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Folk Returns to L.A.   Print

by Paul Zollo
Acoustic Guitar (Magazine)
September 1993
Original article: PDF
Joni Mitchell captivated the Troubadours of Folk audience with a rare set of old and new tunes.

"WOODSTOCK STARTED IN THE mud, too," said Jim Rissmiller, the producer of "The Troubadours of Folk," a two-day festival in Los Angeles in June, presented in part by Rhino Records. And though the rain did lend a dark and muddy opening to this festival, by the afternoon the sun was shining brightly, naked kids were playing in the mud, and the folk spirit was expansive. Although folk's elder statesman, Pete Seeger, was absent, the festival hosted many of the greatest folk performers of our time, both new and old.

This event was the culmination of a steady resurgence of acoustic music in L.A. that has been building for a few years. One of the first signs of this trend was when the Troubadour, which had long been the bastion of great folk music in L.A. but had shifted to presenting only rock bands, began poking holes in its schedule of heavy metal to again hold acoustic nights. Soon other coffee houses and clubs presenting acoustic music began popping up all over the city, and the National Academy of Songwriters launched a monthly showcase called "The Acoustic Underground" at the Troubadour, featuring a wealth of talent and sold-out audiences. And now, with the Troubadours of Folk show, this acoustic revival seems unstoppable.

The festival was full of wonderful moments, but here's an overview of some of the highlights: Odetta filled the arena with her amazing voice, which seems only to have grown richer over the years. Janis Ian performed a beautiful, crystalline version of her classic "At 17," as Odetta rushed to the side of the stage to listen, so moved that she softly began to cry. John Prine performed his classic song "Angel from Montgomery" with able support from Bonnie Raitt; and Roger McGuinn, of the Byrds, played his famous, jangling 12-string Rickenbacker, joined by his friend Tom Petty on "Turn, Turn, Turn."

Joni Mitchell wrapped up the first day with a rare and wonderful set. "People have been driving by me all week yelling out requests," she said with a smile. She played famous songs such as "Big Yellow Taxi" and "Amelia," as well as some incredible new ones, including "Last Chance Lost," "Borderline," and "Turbulent Indigo." Rumors that Mitchell's voice is not what it once was proved to be far from the truth; both her singing and distinctively rhythmic, open-tuned guitar playing were as strong and magical as ever, as was her connection with the audience.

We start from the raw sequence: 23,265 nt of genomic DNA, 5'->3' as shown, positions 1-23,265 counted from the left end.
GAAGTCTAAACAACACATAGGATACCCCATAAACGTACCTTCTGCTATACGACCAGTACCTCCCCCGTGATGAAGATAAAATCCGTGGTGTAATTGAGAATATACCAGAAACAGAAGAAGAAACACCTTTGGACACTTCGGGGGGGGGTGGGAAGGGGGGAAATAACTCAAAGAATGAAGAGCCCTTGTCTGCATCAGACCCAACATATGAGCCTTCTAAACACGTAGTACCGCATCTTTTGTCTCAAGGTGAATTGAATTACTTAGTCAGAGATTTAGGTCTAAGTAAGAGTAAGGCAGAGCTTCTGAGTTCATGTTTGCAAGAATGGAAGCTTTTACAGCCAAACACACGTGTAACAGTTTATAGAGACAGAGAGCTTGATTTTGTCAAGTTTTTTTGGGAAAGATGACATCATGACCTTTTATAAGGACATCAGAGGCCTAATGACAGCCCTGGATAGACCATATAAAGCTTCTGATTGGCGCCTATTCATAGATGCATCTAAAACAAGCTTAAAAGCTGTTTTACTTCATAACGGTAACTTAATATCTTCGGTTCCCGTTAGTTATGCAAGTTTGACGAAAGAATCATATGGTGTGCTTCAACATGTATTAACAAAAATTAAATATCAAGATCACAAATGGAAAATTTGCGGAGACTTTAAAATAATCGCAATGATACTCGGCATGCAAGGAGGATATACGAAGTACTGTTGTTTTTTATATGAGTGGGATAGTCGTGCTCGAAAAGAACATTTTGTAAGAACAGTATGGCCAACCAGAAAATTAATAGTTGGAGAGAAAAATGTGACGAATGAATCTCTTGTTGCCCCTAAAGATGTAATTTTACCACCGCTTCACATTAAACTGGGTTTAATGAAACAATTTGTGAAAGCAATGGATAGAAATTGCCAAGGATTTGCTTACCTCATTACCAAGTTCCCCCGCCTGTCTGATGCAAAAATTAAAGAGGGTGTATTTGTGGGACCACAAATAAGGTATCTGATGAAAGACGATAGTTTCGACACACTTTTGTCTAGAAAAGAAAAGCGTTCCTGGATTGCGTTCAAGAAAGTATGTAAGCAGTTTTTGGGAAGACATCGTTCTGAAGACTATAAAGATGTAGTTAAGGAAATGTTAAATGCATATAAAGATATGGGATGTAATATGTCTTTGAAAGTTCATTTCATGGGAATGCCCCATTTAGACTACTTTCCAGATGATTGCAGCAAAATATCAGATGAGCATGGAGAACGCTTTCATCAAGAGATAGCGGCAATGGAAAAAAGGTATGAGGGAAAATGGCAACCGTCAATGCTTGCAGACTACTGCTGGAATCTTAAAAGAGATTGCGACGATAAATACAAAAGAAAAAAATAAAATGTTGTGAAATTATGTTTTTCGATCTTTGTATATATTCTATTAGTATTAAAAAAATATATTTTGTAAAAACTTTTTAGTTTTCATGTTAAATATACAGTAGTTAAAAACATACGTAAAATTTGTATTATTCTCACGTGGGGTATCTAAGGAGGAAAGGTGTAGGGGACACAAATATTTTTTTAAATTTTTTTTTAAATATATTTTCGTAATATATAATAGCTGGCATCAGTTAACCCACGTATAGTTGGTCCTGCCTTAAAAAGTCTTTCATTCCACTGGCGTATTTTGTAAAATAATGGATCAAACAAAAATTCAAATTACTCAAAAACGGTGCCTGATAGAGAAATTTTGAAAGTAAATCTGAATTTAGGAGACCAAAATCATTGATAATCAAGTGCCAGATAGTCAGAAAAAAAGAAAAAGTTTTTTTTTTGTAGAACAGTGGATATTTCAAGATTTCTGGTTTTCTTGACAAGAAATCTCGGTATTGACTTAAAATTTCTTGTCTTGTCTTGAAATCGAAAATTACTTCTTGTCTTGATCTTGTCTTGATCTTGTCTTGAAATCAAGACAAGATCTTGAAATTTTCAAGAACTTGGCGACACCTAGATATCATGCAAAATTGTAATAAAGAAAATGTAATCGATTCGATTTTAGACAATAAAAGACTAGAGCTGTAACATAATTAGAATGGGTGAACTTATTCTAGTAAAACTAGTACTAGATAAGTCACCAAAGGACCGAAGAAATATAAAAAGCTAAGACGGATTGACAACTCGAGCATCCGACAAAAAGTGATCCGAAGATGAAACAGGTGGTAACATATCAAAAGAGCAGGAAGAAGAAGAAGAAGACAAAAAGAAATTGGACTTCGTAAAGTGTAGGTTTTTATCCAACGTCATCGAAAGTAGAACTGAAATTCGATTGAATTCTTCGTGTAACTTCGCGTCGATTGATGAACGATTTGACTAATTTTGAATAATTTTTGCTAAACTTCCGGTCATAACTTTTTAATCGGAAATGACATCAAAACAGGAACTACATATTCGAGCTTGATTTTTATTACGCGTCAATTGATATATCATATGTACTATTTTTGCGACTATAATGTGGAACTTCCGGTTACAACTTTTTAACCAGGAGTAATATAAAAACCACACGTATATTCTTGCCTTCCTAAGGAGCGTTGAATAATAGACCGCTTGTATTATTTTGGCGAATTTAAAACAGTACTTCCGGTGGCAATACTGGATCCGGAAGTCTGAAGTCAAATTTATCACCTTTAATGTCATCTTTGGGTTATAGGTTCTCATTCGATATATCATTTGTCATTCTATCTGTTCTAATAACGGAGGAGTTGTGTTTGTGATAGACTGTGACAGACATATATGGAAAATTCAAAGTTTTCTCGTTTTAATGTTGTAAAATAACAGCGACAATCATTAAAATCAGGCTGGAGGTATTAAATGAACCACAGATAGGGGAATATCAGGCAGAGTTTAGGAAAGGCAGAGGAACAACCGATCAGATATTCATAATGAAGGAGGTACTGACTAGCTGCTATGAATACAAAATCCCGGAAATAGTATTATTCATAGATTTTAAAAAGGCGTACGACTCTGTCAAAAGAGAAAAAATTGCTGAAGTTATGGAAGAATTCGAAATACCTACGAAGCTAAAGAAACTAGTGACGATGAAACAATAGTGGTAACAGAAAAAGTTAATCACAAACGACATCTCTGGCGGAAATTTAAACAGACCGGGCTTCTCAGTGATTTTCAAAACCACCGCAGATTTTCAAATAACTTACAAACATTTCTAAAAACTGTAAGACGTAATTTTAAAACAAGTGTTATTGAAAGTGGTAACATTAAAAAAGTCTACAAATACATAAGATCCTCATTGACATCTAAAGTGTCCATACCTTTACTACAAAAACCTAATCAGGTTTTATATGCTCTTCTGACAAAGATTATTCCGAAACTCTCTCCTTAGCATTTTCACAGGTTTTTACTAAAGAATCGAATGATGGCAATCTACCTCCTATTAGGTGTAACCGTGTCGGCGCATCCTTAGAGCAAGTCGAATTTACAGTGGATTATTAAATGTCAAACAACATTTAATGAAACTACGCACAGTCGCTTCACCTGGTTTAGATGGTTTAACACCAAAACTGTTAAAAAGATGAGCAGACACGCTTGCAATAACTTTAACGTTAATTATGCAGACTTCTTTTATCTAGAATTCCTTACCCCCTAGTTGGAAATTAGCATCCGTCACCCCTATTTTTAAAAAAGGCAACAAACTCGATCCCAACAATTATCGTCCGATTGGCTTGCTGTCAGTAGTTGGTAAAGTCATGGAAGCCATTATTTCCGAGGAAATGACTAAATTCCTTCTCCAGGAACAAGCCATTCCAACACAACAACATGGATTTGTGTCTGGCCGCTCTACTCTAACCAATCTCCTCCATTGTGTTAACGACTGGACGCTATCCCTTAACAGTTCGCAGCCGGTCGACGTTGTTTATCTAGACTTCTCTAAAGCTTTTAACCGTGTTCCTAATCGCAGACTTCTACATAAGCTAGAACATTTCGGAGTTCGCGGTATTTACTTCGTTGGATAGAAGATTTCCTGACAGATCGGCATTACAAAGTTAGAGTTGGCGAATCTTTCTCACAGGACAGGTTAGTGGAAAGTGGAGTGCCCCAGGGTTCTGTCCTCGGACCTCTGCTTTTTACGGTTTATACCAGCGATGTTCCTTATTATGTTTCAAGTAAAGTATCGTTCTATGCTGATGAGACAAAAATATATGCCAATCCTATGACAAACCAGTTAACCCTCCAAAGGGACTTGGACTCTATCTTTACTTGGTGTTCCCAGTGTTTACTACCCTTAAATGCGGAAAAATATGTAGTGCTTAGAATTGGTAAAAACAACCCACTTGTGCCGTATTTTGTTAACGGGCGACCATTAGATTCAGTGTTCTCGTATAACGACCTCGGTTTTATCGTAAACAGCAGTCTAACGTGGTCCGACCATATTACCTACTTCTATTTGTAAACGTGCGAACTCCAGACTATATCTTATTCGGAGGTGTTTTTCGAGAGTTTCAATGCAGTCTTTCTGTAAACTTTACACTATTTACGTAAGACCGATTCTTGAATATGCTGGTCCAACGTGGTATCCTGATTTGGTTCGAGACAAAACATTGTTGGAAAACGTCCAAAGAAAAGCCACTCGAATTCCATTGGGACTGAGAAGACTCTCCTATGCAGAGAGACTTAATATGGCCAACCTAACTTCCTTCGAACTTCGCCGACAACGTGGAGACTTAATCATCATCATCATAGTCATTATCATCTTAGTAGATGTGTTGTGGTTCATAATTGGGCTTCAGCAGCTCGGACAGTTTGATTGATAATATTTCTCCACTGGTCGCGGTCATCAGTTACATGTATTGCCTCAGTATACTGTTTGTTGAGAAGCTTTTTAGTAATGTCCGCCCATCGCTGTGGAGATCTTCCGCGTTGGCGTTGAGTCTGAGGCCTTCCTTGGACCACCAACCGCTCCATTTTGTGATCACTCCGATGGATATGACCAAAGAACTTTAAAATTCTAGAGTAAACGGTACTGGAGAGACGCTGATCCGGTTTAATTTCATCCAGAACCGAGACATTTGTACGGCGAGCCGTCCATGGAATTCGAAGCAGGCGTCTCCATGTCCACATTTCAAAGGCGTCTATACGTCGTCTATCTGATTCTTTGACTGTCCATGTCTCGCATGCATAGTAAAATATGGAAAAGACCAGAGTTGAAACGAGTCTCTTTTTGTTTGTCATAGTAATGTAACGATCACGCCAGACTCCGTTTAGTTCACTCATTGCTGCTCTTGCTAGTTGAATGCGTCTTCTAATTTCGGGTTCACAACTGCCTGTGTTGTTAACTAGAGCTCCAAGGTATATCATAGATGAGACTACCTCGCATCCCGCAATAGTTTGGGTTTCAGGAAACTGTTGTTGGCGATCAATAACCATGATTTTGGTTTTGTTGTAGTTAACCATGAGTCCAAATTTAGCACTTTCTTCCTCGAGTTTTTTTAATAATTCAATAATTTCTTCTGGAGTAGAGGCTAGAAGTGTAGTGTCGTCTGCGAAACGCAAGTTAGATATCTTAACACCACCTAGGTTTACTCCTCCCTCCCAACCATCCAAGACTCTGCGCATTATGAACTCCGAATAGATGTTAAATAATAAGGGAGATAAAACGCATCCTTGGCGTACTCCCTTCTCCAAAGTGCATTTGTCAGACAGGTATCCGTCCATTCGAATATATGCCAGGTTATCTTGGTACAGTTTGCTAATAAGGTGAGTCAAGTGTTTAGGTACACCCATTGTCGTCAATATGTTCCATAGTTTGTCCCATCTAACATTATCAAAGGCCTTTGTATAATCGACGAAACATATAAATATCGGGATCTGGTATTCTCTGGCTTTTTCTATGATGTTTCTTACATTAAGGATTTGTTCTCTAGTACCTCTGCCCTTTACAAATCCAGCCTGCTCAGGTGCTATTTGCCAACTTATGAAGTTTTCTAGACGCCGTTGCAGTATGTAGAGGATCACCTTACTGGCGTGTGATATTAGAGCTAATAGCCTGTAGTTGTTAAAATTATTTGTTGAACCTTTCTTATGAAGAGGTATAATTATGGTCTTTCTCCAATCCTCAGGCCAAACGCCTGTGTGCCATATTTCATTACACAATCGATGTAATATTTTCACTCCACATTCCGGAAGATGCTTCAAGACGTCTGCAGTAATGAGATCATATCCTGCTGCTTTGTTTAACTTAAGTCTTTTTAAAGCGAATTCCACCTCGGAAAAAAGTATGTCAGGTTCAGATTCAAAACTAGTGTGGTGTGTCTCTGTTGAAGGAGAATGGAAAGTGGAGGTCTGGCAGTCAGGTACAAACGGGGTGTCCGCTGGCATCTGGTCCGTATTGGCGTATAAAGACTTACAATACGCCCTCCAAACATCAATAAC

Backstage, the performers discussed their feelings about this folk music revival. "All of us have gotten even better over the years," Odetta said. "We've matured like fine wine. Not just as performers, but as people." Joni Mitchell said that she only thought of herself as a folksinger for the few years in the early '60s before she started writing songs. "After that my influences came from many areas, from Edith Piaf to Miles Davis to Debussy and Satie."

Bob Gibson of Gibson and Camp said, "I think when things start getting really rough in this country, people look for their roots and start going back to their own music again. It's great." John Prine was less committal. "If this show brings people back to folk music, great. If not, that's OK, too. I'll keep doing what I do no matter what."

And Richie Havens, who was the first performer at Woodstock (and who played for almost three hours that morning because the other acts had not yet been flown in), took the long view. "It doesn't surprise me at all," he said with a wistful laugh. "It's kind of a saturation process. What I've been seeing all along is that this genre has moved around. We used to be in villages all around the world. Then in the early '70s all the coffeehouses disappeared and this music ended up on campuses. And at this particular point you have the new kids in college really coming back to the meaning of this movement."

And what is the meaning of this movement, the lesson to be learned from the legacy of the'60s? "There's only one lesson," Havens answered, "and that is that people became better and more open. A generation took it upon itself to speak out, and ever since then the world has changed. Then, folk was the only message music. Today, all music is message music."

 

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